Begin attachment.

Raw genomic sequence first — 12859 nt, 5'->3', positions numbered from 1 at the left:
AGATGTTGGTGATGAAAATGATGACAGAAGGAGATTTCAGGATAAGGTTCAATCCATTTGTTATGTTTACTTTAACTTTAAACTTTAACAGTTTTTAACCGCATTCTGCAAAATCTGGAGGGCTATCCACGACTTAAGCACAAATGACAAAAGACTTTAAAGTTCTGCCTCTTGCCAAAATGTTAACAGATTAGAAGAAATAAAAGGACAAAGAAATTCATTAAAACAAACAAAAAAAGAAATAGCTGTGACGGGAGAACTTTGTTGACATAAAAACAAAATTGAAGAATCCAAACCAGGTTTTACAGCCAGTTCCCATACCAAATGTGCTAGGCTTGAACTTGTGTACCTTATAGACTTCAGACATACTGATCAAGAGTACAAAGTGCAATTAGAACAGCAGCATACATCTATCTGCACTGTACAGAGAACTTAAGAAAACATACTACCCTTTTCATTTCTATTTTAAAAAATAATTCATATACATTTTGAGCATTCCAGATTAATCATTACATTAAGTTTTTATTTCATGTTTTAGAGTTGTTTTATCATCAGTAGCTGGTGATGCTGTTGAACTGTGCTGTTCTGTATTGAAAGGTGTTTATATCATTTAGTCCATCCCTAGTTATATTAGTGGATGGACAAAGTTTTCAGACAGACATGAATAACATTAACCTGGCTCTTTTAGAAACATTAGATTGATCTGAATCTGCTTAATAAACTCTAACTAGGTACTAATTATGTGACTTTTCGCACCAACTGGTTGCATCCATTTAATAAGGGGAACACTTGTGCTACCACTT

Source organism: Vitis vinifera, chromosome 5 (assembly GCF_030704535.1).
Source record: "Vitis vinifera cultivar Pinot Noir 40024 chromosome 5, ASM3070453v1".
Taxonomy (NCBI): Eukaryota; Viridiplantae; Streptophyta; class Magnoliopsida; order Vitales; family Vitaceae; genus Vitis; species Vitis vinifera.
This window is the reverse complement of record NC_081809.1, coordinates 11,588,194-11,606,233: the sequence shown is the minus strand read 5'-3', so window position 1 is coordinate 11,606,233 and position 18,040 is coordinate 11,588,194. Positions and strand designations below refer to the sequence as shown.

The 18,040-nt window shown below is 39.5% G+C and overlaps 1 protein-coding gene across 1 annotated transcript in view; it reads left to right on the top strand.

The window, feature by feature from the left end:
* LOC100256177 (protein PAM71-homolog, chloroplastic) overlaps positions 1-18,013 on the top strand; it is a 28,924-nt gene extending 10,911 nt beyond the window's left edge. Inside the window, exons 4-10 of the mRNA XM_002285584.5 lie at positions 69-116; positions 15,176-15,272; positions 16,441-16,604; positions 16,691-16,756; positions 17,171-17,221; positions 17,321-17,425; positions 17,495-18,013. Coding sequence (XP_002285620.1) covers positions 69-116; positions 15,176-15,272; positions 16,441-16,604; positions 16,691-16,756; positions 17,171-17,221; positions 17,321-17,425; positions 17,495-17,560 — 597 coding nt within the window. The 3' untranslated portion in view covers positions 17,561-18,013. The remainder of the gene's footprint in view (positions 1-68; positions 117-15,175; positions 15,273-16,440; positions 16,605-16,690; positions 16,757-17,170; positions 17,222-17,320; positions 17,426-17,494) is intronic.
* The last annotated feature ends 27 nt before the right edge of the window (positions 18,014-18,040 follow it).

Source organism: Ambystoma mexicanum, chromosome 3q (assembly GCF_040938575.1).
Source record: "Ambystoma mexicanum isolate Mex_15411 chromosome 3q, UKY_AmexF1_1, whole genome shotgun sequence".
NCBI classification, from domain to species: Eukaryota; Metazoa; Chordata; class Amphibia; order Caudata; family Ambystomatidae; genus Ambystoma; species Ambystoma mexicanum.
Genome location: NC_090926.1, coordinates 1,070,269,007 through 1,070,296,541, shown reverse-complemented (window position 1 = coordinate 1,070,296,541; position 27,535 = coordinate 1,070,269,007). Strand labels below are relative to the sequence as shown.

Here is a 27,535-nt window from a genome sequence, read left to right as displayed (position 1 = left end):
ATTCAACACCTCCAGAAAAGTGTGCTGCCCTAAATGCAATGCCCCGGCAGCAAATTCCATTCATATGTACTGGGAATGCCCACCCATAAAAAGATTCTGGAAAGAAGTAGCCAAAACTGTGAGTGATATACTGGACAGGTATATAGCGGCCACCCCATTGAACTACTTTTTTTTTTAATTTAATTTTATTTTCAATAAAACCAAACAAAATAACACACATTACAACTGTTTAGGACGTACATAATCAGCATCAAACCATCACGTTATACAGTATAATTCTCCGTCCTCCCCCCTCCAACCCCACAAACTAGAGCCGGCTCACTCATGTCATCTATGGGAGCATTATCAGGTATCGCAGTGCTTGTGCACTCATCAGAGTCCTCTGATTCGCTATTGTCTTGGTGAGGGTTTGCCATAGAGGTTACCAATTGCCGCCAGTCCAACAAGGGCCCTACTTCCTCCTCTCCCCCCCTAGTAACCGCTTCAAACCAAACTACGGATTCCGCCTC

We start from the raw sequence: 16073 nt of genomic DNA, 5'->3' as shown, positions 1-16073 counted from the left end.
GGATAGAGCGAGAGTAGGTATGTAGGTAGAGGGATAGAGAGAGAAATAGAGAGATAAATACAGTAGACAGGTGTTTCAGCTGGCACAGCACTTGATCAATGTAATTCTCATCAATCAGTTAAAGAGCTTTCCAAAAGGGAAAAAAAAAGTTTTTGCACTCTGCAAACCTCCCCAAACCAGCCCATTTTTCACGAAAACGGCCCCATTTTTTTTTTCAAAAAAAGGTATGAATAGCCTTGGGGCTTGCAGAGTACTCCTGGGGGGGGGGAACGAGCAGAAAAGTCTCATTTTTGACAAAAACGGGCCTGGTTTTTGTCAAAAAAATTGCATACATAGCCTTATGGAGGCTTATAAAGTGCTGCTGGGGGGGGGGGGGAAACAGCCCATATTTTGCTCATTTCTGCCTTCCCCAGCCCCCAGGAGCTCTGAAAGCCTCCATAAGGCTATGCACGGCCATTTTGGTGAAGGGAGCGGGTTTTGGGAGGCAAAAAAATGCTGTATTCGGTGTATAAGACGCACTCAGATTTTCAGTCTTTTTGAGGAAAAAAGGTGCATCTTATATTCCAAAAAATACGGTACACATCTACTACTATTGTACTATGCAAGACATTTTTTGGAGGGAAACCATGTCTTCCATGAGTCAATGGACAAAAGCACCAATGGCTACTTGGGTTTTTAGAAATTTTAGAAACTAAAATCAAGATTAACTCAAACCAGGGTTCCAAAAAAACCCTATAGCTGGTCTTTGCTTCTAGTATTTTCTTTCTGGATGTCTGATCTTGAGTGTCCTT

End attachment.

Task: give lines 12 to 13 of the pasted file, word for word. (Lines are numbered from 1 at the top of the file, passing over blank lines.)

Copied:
Source record: "Ambystoma mexicanum isolate Mex_15411 chromosome 3q, UKY_AmexF1_1, whole genome shotgun sequence".
NCBI classification, from domain to species: Eukaryota; Metazoa; Chordata; class Amphibia; order Caudata; family Ambystomatidae; genus Ambystoma; species Ambystoma mexicanum.